Taking A Look At Bénéteau S.A.’s (EPA:BEN) ROE

While some investors are already well versed in financial metrics (hat tip), this article is for those who would like to learn about Return On Equity (ROE) and why it is important. We’ll use ROE to examine Bénéteau S.A. (EPA:BEN), by way of a worked example.

Our data shows Bénéteau has a return on equity of 9.5% for the last year. One way to conceptualize this, is that for each €1 of shareholders’ equity it has, the company made €0.095 in profit.

Check out our latest analysis for Bénéteau

How Do You Calculate Return On Equity?

The formula for ROE is:

Return on Equity = Net Profit ÷ Shareholders’ Equity

Or for Bénéteau:

9.5% = €61m ÷ €633m (Based on the trailing twelve months to August 2018.)

Most readers would understand what net profit is, but it’s worth explaining the concept of shareholders’ equity. It is the capital paid in by shareholders, plus any retained earnings. You can calculate shareholders’ equity by subtracting the company’s total liabilities from its total assets.

What Does Return On Equity Signify?

ROE looks at the amount a company earns relative to the money it has kept within the business. The ‘return’ is the amount earned after tax over the last twelve months. A higher profit will lead to a higher ROE. So, as a general rule, a high ROE is a good thing. That means ROE can be used to compare two businesses.

Does Bénéteau Have A Good Return On Equity?

By comparing a company’s ROE with its industry average, we can get a quick measure of how good it is. The limitation of this approach is that some companies are quite different from others, even within the same industry classification. The image below shows that Bénéteau has an ROE that is roughly in line with the Leisure industry average (8.2%).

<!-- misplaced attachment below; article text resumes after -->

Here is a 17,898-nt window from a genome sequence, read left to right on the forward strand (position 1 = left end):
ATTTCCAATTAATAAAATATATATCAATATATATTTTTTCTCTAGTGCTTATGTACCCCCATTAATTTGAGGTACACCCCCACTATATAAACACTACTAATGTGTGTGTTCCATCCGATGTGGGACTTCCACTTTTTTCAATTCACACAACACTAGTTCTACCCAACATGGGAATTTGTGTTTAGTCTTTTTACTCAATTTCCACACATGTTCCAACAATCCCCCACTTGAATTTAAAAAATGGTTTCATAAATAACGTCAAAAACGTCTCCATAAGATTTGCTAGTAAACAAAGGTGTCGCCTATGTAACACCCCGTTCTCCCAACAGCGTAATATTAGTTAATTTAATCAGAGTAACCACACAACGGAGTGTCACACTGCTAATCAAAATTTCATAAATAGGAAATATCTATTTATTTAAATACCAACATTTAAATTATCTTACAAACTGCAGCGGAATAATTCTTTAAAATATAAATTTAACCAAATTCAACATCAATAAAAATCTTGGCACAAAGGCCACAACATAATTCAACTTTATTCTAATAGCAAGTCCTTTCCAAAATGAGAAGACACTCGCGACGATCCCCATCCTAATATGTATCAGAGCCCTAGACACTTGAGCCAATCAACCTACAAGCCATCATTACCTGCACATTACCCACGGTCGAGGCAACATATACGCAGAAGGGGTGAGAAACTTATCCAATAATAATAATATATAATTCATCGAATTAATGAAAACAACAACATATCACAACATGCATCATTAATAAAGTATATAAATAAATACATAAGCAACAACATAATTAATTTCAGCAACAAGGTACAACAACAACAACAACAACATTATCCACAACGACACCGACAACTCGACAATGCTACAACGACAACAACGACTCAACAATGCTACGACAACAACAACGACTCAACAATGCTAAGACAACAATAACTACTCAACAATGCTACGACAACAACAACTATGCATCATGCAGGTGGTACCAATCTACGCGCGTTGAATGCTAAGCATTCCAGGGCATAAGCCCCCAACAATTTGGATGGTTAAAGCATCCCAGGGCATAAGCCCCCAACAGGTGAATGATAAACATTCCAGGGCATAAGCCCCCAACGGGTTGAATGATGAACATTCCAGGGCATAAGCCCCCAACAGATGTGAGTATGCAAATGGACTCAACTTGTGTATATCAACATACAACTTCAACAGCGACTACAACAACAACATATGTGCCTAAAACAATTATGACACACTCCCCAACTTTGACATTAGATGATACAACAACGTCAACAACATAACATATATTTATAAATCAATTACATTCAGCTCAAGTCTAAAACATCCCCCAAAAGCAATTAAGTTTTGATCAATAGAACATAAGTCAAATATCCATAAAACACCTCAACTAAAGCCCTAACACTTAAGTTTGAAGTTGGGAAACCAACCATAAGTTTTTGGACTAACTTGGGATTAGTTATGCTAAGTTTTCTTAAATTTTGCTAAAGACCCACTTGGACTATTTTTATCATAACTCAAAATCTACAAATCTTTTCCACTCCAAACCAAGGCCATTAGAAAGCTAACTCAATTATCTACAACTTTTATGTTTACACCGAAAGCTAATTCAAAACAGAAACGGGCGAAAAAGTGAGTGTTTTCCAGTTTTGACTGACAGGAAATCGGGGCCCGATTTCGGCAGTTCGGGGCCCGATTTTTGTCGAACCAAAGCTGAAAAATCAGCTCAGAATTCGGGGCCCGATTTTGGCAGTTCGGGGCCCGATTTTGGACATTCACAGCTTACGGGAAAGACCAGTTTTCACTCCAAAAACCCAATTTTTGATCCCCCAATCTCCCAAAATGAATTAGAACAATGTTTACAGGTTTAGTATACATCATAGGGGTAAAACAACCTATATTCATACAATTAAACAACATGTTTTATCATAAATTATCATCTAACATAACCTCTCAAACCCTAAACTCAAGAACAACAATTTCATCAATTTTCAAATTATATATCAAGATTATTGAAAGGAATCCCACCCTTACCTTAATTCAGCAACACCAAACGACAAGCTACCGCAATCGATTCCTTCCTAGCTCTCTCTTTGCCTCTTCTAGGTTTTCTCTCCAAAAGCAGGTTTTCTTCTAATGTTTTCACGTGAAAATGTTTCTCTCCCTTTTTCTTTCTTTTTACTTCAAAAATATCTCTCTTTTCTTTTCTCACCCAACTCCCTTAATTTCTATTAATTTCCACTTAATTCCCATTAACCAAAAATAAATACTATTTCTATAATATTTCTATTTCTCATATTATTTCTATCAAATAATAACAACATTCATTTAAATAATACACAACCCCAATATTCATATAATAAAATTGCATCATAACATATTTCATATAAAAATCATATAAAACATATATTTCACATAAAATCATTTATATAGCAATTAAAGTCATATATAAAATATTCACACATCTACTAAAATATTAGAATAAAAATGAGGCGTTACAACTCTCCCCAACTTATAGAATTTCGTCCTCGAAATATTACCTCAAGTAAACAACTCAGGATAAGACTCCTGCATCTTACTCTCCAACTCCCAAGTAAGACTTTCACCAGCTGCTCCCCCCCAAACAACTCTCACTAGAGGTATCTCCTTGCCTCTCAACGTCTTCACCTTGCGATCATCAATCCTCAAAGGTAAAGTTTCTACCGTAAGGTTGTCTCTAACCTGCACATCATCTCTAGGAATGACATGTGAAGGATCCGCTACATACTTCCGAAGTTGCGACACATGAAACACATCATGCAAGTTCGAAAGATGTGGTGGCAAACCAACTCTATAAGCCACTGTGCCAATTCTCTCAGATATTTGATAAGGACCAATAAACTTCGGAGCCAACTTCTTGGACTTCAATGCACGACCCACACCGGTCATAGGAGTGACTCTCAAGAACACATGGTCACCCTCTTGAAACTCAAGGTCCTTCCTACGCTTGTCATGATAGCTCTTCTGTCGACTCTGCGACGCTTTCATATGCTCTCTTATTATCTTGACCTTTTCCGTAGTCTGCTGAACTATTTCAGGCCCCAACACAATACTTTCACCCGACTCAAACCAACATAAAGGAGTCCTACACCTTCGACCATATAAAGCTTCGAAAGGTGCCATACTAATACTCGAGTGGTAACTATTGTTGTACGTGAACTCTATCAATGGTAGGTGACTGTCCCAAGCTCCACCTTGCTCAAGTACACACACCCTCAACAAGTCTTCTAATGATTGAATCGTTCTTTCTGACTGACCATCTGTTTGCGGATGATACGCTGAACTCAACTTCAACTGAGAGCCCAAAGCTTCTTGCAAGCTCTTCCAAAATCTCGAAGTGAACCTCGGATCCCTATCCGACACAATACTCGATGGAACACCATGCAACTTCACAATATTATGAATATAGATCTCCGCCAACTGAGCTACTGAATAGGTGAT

ENXTPA:BEN Past Revenue and Net Income, April 5th 2019
ENXTPA:BEN Past Revenue and Net Income, April 5th 2019

That’s neither particularly good, nor bad. ROE can give us a view about company quality, but many investors also look to other factors, such as whether there are insiders buying shares. For those who like to find winning investments this free list of growing companies with recent insider purchasing, could be just the ticket.

The Importance Of Debt To Return On Equity

Most companies need money — from somewhere — to grow their profits. The cash for investment can come from prior year profits (retained earnings), issuing new shares, or borrowing. In the case of the first and second options, the ROE will reflect this use of cash, for growth. In the latter case, the use of debt will improve the returns, but will not change the equity. In this manner the use of debt will boost ROE, even though the core economics of the business stay the same.

Bénéteau’s Debt And Its 9.5% ROE

While Bénéteau does have some debt, with debt to equity of just 0.16, we wouldn’t say debt is excessive. Its very respectable ROE, combined with only modest debt, suggests the business is in good shape. Judicious use of debt to improve returns can certainly be a good thing, although it does elevate risk slightly and reduce future optionality.

The Bottom Line On ROE

Return on equity is a useful indicator of the ability of a business to generate profits and return them to shareholders. In my book the highest quality companies have high return on equity, despite low debt. All else being equal, a higher ROE is better.

But when a business is high quality, the market often bids it up to a price that reflects this. The rate at which profits are likely to grow, relative to the expectations of profit growth reflected in the current price, must be considered, too. So you might want to take a peek at this data-rich interactive graph of forecasts for the company.

Of course Bénéteau may not be the best stock to buy. So you may wish to see this free collection of other companies that have high ROE and low debt.

We aim to bring you long-term focused research analysis driven by fundamental data. Note that our analysis may not factor in the latest price-sensitive company announcements or qualitative material.

If you spot an error that warrants correction, please contact the editor at editorial-team@simplywallst.com. This article by Simply Wall St is general in nature. It does not constitute a recommendation to buy or sell any stock, and does not take account of your objectives, or your financial situation. Simply Wall St has no position in the stocks mentioned. Thank you for reading.